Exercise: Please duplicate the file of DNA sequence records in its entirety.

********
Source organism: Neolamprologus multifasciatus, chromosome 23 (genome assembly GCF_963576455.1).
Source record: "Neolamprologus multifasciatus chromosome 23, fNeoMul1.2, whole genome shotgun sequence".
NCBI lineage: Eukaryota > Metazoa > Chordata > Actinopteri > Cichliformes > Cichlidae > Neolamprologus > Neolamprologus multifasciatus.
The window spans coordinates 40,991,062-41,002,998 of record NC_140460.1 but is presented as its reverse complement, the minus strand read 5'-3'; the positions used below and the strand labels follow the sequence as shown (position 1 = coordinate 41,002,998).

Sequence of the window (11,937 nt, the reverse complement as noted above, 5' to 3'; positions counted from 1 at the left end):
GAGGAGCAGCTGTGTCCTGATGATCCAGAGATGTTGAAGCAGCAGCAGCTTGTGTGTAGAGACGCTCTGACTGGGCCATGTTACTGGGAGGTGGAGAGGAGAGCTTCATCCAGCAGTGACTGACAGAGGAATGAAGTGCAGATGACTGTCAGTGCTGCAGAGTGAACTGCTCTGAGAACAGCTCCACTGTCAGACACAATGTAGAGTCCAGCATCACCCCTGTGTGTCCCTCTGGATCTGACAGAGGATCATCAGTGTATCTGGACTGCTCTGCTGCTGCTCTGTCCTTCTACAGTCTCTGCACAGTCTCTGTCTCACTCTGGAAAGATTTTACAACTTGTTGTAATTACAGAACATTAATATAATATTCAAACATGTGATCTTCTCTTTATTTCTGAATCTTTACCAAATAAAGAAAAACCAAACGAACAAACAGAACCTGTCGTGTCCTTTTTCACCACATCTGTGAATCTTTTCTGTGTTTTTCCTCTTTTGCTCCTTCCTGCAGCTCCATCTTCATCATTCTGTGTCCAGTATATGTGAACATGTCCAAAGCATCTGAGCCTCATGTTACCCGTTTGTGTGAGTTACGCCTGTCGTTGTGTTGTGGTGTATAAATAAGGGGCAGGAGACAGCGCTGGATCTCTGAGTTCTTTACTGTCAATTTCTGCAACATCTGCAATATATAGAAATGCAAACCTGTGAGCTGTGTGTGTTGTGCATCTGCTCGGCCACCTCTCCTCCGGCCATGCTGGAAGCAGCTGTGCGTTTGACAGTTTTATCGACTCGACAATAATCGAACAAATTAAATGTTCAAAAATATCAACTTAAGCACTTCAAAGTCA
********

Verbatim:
Source organism: Neolamprologus multifasciatus, chromosome 23 (genome assembly GCF_963576455.1).
Source record: "Neolamprologus multifasciatus chromosome 23, fNeoMul1.2, whole genome shotgun sequence".
NCBI lineage: Eukaryota > Metazoa > Chordata > Actinopteri > Cichliformes > Cichlidae > Neolamprologus > Neolamprologus multifasciatus.
The window spans coordinates 40,991,062-41,002,998 of record NC_140460.1 but is presented as its reverse complement, the minus strand read 5'-3'; the positions used below and the strand labels follow the sequence as shown (position 1 = coordinate 41,002,998).

Sequence of the window (11,937 nt, the reverse complement as noted above, 5' to 3'; positions counted from 1 at the left end):
GAGGAGCAGCTGTGTCCTGATGATCCAGAGATGTTGAAGCAGCAGCAGCTTGTGTGTAGAGACGCTCTGACTGGGCCATGTTACTGGGAGGTGGAGAGGAGAGCTTCATCCAGCAGTGACTGACAGAGGAATGAAGTGCAGATGACTGTCAGTGCTGCAGAGTGAACTGCTCTGAGAACAGCTCCACTGTCAGACACAATGTAGAGTCCAGCATCACCCCTGTGTGTCCCTCTGGATCTGACAGAGGATCATCAGTGTATCTGGACTGCTCTGCTGCTGCTCTGTCCTTCTACAGTCTCTGCACAGTCTCTGTCTCACTCTGGAAAGATTTTACAACTTGTTGTAATTACAGAACATTAATATAATATTCAAACATGTGATCTTCTCTTTATTTCTGAATCTTTACCAAATAAAGAAAAACCAAACGAACAAACAGAACCTGTCGTGTCCTTTTTCACCACATCTGTGAATCTTTTCTGTGTTTTTCCTCTTTTGCTCCTTCCTGCAGCTCCATCTTCATCATTCTGTGTCCAGTATATGTGAACATGTCCAAAGCATCTGAGCCTCATGTTACCCGTTTGTGTGAGTTACGCCTGTCGTTGTGTTGTGGTGTATAAATAAGGGGCAGGAGACAGCGCTGGATCTCTGAGTTCTTTACTGTCAATTTCTGCAACATCTGCAATATATAGAAATGCAAACCTGTGAGCTGTGTGTGTTGTGCATCTGCTCGGCCACCTCTCCTCCGGCCATGCTGGAAGCAGCTGTGCGTTTGACAGTTTTATCGACTCGACAATAATCGAACAAATTAAATGTTCAAAAATATCAACTTAAGCACTTCAAAGTCA